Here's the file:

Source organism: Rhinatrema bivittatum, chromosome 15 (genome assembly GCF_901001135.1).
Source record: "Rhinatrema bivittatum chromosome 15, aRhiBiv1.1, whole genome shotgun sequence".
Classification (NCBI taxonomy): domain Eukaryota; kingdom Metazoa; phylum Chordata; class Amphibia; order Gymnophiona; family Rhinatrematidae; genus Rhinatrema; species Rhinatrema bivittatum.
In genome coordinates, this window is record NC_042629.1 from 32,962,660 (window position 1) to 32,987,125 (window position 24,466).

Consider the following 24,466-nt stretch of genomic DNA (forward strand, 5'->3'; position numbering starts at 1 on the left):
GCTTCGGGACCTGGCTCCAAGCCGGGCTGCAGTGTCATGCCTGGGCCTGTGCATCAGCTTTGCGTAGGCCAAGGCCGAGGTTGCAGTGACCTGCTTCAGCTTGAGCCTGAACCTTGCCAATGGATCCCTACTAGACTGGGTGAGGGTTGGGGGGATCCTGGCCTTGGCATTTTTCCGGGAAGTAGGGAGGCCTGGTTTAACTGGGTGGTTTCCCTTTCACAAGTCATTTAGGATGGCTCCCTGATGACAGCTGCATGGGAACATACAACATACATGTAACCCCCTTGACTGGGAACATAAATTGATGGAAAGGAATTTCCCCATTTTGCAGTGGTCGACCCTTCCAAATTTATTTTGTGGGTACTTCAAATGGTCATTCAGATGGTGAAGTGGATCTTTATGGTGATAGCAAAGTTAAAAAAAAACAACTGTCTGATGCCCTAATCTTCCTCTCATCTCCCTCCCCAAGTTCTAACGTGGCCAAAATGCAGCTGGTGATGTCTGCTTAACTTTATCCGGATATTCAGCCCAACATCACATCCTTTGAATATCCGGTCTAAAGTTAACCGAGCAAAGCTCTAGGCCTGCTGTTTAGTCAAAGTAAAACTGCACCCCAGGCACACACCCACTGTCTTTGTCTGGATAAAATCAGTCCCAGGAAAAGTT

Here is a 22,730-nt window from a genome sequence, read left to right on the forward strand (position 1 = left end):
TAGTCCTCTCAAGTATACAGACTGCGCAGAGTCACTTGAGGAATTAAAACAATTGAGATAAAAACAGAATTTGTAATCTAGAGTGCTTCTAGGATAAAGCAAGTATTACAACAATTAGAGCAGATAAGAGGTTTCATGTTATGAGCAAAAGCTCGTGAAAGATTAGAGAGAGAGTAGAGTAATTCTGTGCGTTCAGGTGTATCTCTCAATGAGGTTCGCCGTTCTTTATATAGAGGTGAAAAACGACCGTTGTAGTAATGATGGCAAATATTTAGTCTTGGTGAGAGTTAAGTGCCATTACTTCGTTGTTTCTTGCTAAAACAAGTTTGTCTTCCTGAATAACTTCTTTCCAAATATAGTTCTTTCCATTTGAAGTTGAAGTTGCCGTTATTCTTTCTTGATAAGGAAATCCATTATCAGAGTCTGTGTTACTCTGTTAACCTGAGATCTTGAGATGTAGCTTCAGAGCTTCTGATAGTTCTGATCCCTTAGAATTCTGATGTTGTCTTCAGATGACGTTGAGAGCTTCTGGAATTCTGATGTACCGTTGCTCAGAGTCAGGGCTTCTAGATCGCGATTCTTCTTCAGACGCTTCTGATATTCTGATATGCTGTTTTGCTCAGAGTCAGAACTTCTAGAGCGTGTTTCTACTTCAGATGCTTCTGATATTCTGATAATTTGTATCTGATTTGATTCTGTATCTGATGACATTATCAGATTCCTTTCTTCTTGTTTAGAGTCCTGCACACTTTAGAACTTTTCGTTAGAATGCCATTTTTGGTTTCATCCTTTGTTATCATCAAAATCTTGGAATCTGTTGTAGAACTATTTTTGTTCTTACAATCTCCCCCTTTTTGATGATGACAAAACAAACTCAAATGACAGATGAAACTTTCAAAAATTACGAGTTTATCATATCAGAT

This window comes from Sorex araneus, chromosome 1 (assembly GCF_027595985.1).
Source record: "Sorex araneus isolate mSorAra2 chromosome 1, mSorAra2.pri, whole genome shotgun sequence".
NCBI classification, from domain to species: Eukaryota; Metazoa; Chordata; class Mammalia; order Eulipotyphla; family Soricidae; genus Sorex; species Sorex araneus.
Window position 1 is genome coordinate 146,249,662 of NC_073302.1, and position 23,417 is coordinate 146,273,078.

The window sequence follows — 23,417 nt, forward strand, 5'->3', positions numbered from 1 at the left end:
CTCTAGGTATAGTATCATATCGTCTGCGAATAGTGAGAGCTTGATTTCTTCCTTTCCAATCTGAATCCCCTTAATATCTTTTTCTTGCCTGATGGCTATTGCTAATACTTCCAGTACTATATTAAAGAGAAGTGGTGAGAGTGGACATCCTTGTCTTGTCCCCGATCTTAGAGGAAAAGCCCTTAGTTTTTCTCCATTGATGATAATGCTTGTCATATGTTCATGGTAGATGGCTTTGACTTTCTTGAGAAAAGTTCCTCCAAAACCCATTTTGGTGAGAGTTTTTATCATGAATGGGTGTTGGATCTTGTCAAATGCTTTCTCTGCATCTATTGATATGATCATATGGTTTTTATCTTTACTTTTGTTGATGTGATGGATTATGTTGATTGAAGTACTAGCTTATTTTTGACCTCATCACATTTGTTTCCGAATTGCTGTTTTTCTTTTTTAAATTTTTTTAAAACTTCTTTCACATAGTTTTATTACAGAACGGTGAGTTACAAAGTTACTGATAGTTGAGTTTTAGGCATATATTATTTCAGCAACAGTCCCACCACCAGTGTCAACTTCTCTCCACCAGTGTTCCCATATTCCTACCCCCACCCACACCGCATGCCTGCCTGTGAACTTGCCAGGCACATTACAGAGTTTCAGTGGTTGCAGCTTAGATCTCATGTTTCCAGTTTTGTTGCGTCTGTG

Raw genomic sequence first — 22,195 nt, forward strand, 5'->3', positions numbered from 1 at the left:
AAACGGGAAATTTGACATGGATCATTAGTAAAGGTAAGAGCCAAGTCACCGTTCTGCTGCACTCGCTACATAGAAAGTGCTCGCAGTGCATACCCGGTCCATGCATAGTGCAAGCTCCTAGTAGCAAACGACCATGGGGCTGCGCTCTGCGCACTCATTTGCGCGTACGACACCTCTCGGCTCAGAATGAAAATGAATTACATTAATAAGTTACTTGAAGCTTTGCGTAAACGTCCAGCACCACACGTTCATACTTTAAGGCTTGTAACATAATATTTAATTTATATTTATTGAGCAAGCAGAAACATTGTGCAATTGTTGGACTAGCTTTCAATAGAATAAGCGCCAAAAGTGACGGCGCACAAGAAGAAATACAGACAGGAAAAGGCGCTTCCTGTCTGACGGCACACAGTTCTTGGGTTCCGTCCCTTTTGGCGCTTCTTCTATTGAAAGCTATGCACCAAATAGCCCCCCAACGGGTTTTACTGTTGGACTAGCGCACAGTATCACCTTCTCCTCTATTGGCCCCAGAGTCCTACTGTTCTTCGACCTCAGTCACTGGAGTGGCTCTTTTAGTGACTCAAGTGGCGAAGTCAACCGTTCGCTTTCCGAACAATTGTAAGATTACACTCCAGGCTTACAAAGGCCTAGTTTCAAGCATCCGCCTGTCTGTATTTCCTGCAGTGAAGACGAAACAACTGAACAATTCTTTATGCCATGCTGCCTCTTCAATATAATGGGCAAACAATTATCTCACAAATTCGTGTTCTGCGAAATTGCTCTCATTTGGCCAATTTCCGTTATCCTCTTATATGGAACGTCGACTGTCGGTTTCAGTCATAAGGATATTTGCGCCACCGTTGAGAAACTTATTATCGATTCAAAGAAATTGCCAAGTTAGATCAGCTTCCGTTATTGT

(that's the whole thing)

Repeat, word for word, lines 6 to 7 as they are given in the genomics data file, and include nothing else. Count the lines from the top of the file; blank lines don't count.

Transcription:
GCTTCGGGACCTGGCTCCAAGCCGGGCTGCAGTGTCATGCCTGGGCCTGTGCATCAGCTTTGCGTAGGCCAAGGCCGAGGTTGCAGTGACCTGCTTCAGCTTGAGCCTGAACCTTGCCAATGGATCCCTACTAGACTGGGTGAGGGTTGGGGGGATCCTGGCCTTGGCATTTTTCCGGGAAGTAGGGAGGCCTGGTTTAACTGGGTGGTTTCCCTTTCACAAGTCATTTAGGATGGCTCCCTGATGACAGCTGCATGGGAACATACAACATACATGTAACCCCCTTGACTGGGAACATAAATTGATGGAAAGGAATTTCCCCATTTTGCAGTGGTCGACCCTTCCAAATTTATTTTGTGGGTACTTCAAATGGTCATTCAGATGGTGAAGTGGATCTTTATGGTGATAGCAAAGTTAAAAAAAAACAACTGTCTGATGCCCTAATCTTCCTCTCATCTCCCTCCCCAAGTTCTAACGTGGCCAAAATGCAGCTGGTGATGTCTGCTTAACTTTATCCGGATATTCAGCCCAACATCACATCCTTTGAATATCCGGTCTAAAGTTAACCGAGCAAAGCTCTAGGCCTGCTGTTTAGTCAAAGTAAAACTGCACCCCAGGCACACACCCACTGTCTTTGTCTGGATAAAATCAGTCCCAGGAAAAGTT

Here is a 22,730-nt window from a genome sequence, read left to right on the forward strand (position 1 = left end):